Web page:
I have two eggs. Where do I get a buyer?
This is the most common question I am now asked about owls, indicating an abrupt shift from the perception of owls as birds of ill omen, to owls as a regional commodity. Prior to 2011, glimpsing or hearing an owl invoked fear in local residents in Kenya. Now it invokes greed.
As a senior official of Kenya Wildlife Service (KWS) told me recently, owl eggs have become the new quail eggs, referring to the nonsensical belief in miraculous healing properties of quail eggs, which resulted in a nationwide supply-and-demand frenzy and subsequent market crash.
Even though there are parallels to the quail egg craze, there are differences too, and the stakes are much higher, both for owls and for their unscrupulous traders. With owl eggs, an oversupply and subsequent market crash is unlikely as they are procured from wild populations, meaning their supply is naturally regulated. Most importantly, the trade in owl eggs is illegal.
You might be wondering what owl eggs are actually used for. Some might call it traditional medicine, but it’s as traditional as the liquid herbal concoction that made Mwasapile, the “miracle healer” of Loliondo, Tanzania, an overnight millionaire in 2011. Or the rumor that rhino horn powder cures cancer.
Exactly how owl eggs are used remains a mystery. Like quail eggs, owl eggs are touted as a cure for cancer and HIV/AIDS. Much of the demand for owl eggs comes from Tanzania, where being born albino comes with a significant risks. Middlemen plying rural Kenya to procure eggs are typically Tanzanians.
Price soars, hunt intensifies
The business opportunity represented by illicit trade in owl eggs is drawing new traders. seemingly too good to pass up, even for those struggling to join the trade. An owl egg in Kenya can fetch up to $3,796. This works out to about $89/gram. The cost of ivory in China in November 2015 was $1.10/gram and that of rhino horn in Vietnam in September of 2016 was $35/gram. Not surprisingly, the cost of eggs is increasing as the supply becomes scarce.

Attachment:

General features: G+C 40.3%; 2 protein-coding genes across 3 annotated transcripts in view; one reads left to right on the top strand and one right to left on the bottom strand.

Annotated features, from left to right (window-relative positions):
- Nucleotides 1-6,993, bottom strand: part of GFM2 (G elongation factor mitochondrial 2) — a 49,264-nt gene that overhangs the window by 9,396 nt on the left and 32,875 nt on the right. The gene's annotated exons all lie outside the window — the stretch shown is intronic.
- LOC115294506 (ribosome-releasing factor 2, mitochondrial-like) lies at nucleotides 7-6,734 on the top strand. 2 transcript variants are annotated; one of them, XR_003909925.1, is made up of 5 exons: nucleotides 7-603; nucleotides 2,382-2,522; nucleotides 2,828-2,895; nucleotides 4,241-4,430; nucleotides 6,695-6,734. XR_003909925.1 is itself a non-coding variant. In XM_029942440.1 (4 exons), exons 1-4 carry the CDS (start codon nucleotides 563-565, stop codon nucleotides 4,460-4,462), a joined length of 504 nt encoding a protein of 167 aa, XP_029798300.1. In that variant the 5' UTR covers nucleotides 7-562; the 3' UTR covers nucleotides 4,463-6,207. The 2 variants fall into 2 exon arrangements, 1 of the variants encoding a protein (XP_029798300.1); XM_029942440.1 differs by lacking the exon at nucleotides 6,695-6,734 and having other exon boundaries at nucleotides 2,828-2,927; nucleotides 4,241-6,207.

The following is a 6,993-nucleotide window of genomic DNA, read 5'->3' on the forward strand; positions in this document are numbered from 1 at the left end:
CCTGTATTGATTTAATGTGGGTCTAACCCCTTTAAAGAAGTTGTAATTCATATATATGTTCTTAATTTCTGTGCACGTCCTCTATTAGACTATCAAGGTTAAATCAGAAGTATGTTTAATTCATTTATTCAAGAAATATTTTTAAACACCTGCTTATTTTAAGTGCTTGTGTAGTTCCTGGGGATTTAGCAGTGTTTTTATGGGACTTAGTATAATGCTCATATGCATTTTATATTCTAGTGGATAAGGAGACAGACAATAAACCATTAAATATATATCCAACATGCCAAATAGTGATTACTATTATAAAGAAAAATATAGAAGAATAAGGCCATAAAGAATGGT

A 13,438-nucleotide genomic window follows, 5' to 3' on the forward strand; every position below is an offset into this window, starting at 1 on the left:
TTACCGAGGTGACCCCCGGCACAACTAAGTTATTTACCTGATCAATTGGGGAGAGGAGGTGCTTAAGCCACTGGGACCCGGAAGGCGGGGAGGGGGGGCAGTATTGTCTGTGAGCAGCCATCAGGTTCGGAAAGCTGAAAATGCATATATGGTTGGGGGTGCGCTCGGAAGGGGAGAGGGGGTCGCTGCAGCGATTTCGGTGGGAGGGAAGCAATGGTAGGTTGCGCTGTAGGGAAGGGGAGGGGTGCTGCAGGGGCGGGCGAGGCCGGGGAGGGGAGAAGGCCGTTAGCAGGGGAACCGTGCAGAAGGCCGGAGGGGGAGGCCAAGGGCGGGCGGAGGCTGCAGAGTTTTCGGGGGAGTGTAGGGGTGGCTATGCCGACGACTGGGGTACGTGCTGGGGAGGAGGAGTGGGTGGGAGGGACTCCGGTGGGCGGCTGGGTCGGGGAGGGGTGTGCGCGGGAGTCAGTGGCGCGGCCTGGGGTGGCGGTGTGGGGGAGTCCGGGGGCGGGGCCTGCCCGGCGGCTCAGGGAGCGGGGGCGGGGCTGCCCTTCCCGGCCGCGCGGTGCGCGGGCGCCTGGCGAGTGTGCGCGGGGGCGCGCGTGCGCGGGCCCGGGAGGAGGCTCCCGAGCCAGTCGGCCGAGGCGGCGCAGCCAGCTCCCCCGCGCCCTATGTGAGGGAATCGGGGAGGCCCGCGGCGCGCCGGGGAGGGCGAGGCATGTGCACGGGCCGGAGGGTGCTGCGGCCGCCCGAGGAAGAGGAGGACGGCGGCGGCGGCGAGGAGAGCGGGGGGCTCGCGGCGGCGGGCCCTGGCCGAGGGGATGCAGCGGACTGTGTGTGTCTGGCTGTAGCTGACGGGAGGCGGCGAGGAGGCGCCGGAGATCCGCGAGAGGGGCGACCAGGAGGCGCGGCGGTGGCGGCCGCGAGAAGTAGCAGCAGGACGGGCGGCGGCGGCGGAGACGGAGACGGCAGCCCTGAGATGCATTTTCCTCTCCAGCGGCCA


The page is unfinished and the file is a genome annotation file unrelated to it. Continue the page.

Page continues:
To help ensure the mystical properties of owl eggs are not lost along the supply chain, a rigorous process of collection is maintained. This involves sprinkling of flour (maize meal) prior to collection and handling eggs using only a black or white cloth. This may sound like a bit too much hocus pocus, but it is probably happening in a neighbourhood near you. Owls of all stripes and sizes are targeted. If you find a stranger clamouring up a tree, be suspicious. They are probably hunting for eggs or even young owls. Even inside protected areas, the hunt is on.
Even though harvesting is illegal, this makes little impact on those seeking to join the trade. When I posted a blog on this subject in October 2016, I received 27 comments. Ten were from people wishing to sell owls or their eggs.
Like other species whose parts are illegally traded, owl populations are collapsing. The population I studied during 2004-2007 have produced nary a chick in two years. The price of eggs alone, combined with local disdain for owls, virtually ensures this is one conservation crisis..
I have been asked why I publicize this issue when doing so will only result in more harm to owls. This is undeniably true in the immediate future, although it is hard to imagine any more growth in the ‘industry’. But trying to tackle a conservation crisis such as this one cannot be achieved when the total of those fighting to address the problem are less than five.
I am also asked, ‘Where is KWS in all of this?’ Whenever I have received a report of egg theft, or obtained contacts of traders that can be followed up, I pass these along to KWS. Unrelated to any of my reports to KWS, a local newspaper confirmed the arrest of two people in possession of owl eggs in Malindi in 2015. I implore KWS to confirm their activities in regards to this issue, as I am unable to confirm any further actions.